This creates a dilemma when it comes to DevOps and security. While development teams have grown accustomed to working at speed, conducting a full pen test before a product can be launched, which can take days or weeks, can introduce delays into the process.
If manual penetration testing is too cumbersome, slow, and expensive for the current speed of software development, does automation resolve the challenge?
The emergence of DevSecOps
In searching for answers to this question, many organisations are looking for solutions that offer the rigour of a manual pen test, but with the agility and efficiency of dynamic application development.
DevSecOps brings security into the DevOps equation. As well as IT and software development, it integrates cybersecurity processes into the software development life cycle, with application updates audited and scanned for vulnerabilities at every stage. This means that security becomes a shared responsibility for software development, security and IT teams, and issues can be addressed when they first emerge rather than at the end of the process.
A survey of 150 decision-makers conducted by Computing revealed that those who have fully implement DevSecOps rank its success at 8.5 out of 10. However, just 19 per cent of contributors had fully implemented DevSecOps, with 29 per cent having partially done so – though there was almost universal interest.
Fig. 1 : What stage is your organisation at in integrating application security testing (AST) into its DevOps environment?
The role of automation
Automated scanning tools are a key part of DevSecOps and have seen significant investment in recent years, with tools now commonly used to test code and scan live applications.
Scanning tools can highlight potential risks, which can then be investigated further by skilled pen testers. Automation can also detect a change, allowing the testers, working closely with their developers, to see when new changes have been introduced so that every new line of code can be quickly checked.
However, while they have their benefits, automated tools are not as thorough as traditional pen testing, and some errors or vulnerabilities can only be spotted by human testers.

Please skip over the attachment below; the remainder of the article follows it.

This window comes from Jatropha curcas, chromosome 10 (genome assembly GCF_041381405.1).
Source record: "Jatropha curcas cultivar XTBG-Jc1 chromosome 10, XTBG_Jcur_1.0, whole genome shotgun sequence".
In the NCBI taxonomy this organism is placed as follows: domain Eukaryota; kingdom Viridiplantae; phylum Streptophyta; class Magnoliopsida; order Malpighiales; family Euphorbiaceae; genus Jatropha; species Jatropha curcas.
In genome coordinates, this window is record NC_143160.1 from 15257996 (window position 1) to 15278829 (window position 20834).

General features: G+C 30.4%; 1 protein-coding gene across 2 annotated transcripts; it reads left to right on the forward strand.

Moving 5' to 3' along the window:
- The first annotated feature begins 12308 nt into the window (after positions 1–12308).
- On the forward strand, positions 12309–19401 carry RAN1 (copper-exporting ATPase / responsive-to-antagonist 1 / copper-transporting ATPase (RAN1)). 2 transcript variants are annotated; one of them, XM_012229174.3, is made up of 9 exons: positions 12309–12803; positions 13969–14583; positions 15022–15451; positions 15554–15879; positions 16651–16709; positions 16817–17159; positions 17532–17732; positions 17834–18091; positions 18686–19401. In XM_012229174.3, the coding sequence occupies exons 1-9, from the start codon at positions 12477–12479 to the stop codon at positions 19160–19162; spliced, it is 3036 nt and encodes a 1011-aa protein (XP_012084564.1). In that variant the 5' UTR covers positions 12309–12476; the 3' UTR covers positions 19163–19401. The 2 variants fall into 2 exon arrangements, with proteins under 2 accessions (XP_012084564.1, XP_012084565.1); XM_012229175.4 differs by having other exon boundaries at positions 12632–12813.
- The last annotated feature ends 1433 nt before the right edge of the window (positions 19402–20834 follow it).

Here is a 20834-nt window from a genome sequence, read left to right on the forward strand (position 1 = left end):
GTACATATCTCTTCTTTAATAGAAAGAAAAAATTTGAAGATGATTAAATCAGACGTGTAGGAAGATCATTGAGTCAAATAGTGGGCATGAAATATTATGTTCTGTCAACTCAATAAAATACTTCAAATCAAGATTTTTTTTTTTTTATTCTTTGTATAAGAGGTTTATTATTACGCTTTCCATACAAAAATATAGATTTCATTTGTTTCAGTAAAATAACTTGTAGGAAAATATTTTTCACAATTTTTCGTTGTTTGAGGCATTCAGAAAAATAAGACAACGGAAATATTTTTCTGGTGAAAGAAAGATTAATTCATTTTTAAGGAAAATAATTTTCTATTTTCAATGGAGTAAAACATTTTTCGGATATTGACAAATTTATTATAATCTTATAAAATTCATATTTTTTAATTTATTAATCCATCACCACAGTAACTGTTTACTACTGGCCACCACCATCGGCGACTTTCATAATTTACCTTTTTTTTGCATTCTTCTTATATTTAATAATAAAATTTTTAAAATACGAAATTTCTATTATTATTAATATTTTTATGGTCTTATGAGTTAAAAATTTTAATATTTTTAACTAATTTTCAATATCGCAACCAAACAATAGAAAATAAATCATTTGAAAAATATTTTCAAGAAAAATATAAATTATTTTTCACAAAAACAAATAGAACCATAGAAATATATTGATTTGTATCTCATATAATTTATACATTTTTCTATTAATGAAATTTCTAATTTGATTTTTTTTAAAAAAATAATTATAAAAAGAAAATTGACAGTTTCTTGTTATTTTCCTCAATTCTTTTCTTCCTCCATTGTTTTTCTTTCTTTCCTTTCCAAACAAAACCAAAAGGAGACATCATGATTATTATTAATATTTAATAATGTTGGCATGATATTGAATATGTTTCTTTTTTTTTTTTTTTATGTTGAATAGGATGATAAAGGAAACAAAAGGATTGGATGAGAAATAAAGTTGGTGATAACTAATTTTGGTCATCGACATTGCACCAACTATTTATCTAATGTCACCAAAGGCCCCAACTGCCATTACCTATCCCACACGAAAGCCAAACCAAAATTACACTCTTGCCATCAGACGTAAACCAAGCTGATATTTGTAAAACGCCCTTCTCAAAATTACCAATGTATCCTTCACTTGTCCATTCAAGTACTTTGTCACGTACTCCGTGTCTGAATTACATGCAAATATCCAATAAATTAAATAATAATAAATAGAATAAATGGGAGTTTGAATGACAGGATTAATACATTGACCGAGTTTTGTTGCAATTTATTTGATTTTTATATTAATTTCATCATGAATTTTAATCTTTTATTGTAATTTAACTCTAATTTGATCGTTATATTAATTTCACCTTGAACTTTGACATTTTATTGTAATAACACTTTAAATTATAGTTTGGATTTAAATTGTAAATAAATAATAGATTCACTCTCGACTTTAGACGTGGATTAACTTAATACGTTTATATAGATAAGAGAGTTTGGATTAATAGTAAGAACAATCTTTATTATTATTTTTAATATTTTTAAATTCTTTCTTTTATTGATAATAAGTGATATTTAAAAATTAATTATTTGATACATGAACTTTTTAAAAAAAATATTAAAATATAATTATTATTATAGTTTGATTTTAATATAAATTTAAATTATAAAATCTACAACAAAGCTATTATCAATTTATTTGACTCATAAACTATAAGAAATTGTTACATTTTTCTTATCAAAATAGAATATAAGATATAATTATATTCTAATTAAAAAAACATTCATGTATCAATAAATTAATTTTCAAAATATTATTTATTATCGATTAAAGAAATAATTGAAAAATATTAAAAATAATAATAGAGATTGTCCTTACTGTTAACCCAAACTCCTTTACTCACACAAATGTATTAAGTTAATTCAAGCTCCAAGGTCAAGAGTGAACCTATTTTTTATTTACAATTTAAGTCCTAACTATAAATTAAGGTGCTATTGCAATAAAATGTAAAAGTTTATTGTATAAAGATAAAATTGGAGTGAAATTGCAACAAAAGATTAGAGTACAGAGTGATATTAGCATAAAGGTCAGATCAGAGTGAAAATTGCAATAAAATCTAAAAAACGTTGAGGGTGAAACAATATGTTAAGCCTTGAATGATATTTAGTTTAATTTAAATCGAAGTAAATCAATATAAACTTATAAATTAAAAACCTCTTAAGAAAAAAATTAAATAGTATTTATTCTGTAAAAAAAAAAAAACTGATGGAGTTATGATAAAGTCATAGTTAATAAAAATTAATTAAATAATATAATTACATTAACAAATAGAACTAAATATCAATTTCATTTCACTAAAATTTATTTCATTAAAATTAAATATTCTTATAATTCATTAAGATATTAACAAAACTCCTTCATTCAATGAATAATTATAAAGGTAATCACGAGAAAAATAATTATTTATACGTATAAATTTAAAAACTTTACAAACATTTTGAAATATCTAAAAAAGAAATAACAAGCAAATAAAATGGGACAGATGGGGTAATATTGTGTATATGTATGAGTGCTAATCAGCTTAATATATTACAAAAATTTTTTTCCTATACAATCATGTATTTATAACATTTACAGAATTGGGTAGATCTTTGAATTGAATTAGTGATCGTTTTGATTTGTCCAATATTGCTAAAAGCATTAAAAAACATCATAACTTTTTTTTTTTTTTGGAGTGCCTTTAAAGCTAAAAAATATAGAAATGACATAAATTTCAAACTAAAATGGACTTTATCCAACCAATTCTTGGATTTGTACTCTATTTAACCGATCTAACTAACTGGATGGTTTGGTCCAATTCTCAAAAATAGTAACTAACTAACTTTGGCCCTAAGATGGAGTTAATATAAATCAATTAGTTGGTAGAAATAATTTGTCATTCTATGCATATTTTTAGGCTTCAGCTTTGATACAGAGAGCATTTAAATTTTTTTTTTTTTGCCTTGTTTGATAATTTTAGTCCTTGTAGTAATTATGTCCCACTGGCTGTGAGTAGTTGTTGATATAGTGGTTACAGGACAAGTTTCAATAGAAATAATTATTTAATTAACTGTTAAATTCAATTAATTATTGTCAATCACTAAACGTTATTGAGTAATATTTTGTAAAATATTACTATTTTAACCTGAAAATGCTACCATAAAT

Fig. 2 : Which of the following benefits have you experienced as a result of building a more integrated DevSecOps approach?
A continuous approach
Combining human intervention and automated scanning has given rise to a continuous approach to security testing. Continuous Security Testing incorporates both human and autonomous testing into every stage of the application development process.
This builds a greater collaboration between development and security teams. With application code changes being implemented over weeks, days, hours, and even seconds, having developers and security in the same team can enable an organisation to explore new ways to innovate through applications, while ensuring security remains a priority.
In addition, by adopting this approach, developers, system administrators, and security staff can address fixes without dramatically compromising their existing workloads. Following an annual pen test, developers are presented with an often long list of issues to fix, but with continuous testing, updates can be implemented over time without dramatically altering workloads.
It is important to highlight that Continuous Security Testing does not replace the traditional large-scale penetration test completely. But Continuous Security Testing does bring pen testing up to speed with agile DevOps strategies. By offering both speed and security, continuous testing has become an attractive option for many organisations.